Trust, feelings and instinct are important.
That's why the FAA performed an assessment very early on of who 'touched' the MAX, and their involvement in other models, especially since.
It's why all X documentation to-date is being reviewed.
It's why at least 2 contributors usually here, working on the X, are silent.
They're only important if you refuse to be objective. Everyone can make mistakes at any point, but you can't lie with a mathematical proof. It only takes one mistake in just the right system to turn an otherwise flawless plane into a death trap. That's exactly why relying on trust and testing is foolish. Testing is ALWAYS incomplete. Relying on it is lying to yourself. Prove the design, maintain processes to the spec as proven, and you'll never have a problem. All kinds of manufacturing disciplines already do this. Most of your simpler electronics like toasters undergo basic validations and start shipping with certifications while never going to a testing lab. This is true in China, Europe, and the U.S..
There is a vast difference between a toaster, a tv or some other consumer item compared to say a car. All cars must go through crash testing if only to confirm that as built the results conform to that which the designers saw in the computer.
An airframe is so much more complicated than almost any other item around. The number of systems that there are and how they interact with each other in all phases of flight and flight conditions - let alone in various different failure modes is extremely complicated. I have seen no automated ways to do this fault analysis on such complex systems. It relies on the knowledge and experience of the engineers.
The otiginal 777 may have been able to be tested in 10 months. I do not see how that is still possible as the system complexity has increased.
All cars must undergo crash testing because regulation requires it, not because that testing is objectively useful or going to save lives where an absence of testing would not. If the DOT and car manufacturers had high-caliber mathematicians proving the designs and verifying the proofs (which takes days vs. weeks), then the time to market would improve with no negative impact to quality. This applies to anything and everything that can be made. Sure, the giant stack of papers of passed tests makes Joe Consumer and Manager Mark comfortable, but who is to say the tests are truly comprehensive? Where is the closed proof that the battery of tests is complete?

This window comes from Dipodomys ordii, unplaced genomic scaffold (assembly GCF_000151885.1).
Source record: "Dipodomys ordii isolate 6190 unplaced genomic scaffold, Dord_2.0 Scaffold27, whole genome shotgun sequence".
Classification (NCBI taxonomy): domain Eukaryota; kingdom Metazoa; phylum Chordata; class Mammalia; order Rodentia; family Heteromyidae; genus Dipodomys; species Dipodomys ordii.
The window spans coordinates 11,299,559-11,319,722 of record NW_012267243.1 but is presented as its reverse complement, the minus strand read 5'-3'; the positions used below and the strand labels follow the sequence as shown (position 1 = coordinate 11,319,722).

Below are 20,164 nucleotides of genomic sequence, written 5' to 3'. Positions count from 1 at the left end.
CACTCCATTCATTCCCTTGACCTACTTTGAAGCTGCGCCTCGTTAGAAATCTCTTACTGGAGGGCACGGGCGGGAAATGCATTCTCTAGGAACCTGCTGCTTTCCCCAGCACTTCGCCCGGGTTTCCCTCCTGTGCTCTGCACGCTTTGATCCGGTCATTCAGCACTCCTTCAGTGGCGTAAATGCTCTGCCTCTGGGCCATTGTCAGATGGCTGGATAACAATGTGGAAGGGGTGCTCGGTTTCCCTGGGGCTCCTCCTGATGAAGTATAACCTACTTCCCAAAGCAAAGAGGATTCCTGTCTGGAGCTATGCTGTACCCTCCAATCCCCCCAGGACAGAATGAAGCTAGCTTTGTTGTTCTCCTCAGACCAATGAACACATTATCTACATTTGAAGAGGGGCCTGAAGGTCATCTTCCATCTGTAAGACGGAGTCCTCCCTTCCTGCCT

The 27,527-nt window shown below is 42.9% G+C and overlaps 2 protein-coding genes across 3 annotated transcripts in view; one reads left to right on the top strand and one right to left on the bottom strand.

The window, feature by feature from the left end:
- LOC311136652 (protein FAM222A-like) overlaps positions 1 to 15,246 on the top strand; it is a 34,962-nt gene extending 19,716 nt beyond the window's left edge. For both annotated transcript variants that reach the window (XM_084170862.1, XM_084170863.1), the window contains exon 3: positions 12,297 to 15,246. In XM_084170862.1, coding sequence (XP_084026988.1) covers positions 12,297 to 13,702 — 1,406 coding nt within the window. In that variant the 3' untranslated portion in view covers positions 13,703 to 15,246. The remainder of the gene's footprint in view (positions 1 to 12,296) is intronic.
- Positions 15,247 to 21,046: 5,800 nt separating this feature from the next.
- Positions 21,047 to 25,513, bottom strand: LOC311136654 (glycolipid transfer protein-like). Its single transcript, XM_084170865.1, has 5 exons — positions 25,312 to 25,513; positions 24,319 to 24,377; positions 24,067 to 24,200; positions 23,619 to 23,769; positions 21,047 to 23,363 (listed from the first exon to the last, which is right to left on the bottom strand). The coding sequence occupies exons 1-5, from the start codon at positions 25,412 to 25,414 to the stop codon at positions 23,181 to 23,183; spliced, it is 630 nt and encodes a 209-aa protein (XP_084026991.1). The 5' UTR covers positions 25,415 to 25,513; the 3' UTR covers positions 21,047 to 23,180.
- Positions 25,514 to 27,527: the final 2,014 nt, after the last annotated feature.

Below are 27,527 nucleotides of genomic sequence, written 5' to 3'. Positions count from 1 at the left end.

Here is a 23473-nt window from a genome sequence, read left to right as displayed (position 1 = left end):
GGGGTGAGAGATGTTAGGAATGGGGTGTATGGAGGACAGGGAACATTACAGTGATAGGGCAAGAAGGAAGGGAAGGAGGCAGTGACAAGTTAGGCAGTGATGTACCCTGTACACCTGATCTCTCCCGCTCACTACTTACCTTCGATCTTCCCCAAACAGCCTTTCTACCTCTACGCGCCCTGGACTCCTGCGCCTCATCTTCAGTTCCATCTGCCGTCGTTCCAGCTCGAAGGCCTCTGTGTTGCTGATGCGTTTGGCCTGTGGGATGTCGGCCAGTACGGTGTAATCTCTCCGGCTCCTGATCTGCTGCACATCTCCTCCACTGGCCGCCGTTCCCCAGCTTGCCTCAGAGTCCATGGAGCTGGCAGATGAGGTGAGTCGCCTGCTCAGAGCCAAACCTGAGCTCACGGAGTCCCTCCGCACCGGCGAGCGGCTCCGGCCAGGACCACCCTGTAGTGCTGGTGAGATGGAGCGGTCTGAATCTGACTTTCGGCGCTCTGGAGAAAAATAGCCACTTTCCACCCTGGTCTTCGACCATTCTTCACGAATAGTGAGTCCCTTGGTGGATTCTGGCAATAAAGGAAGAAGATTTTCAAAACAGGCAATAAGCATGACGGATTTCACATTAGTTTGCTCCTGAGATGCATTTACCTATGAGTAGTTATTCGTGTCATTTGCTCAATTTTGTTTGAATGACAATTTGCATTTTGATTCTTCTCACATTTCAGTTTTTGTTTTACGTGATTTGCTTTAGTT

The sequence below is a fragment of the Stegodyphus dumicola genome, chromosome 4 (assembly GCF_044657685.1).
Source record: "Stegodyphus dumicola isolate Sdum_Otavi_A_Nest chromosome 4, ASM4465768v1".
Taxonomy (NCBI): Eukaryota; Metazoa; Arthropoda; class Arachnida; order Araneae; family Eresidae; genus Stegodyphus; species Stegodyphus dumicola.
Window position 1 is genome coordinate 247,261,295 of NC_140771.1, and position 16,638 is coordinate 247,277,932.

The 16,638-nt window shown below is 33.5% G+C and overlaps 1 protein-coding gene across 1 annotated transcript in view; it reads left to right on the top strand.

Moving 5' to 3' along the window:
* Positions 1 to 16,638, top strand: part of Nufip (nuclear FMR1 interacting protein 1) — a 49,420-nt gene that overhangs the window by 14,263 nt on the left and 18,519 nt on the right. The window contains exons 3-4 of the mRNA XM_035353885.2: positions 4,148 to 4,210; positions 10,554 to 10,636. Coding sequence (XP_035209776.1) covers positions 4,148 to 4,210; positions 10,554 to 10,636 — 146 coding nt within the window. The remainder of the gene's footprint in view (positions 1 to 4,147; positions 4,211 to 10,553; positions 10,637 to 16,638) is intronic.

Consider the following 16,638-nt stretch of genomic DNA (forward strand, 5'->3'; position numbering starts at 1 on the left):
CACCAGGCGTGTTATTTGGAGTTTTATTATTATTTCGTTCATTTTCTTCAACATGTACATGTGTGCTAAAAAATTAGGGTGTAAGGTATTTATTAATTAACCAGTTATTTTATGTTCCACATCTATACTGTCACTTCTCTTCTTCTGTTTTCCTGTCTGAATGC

Nope, even our most advanced commercial airliners do not hold a candle in complexity vs. a Tesla with AI-driven autopilot. A complete order of magnitude apart. In fact in many ways, autopilot of a plane is strictly simpler since you don't have to factor in "idiots on the road".
You not seeing the automation is not evidence it hasn't been or can't be done. That comes down purely to how much you invest in your mathematicians and computational capacity. As long as you can encode the proof, we have the computing power to flesh out the validation of the design against the proof.
You assume increased complexity = increased time. I can hand you plenty of algorithmic examples where the opposite occurs. It also comes down to keeping your battery of tests clean of duplicates or superfluous tests. And in the case of testing the airframes themselves, get enough pilots trained and hire the staff to keep the birds in the air practically 24/7 to keep the data flowing. But again, testing is pointless for multiple reasons: either the design was flawless or it wasn't, and if that flaw cannot be covered by the tests you have, then passing all the tests was just an expensive waste of everyone's time while saving no lives. If the design was in fact flawless, the testing was an expensive waste of time that saved no lives. All it did was provide a feel-good stack of papers and ink to imperfect regulators, managers, investors, pilots, and fliers.
The truth is testing is a lie unless you can mathematically prove the battery is closed and complete. If you are capable of creating THAT proof, you were capable of proving the design had no flaws to begin with, meaning you did twice the work in at least twice the time as needed.
Last edited by TFawkes
on Tue Feb 25, 2020 7:59 pm, edited 1 time in total.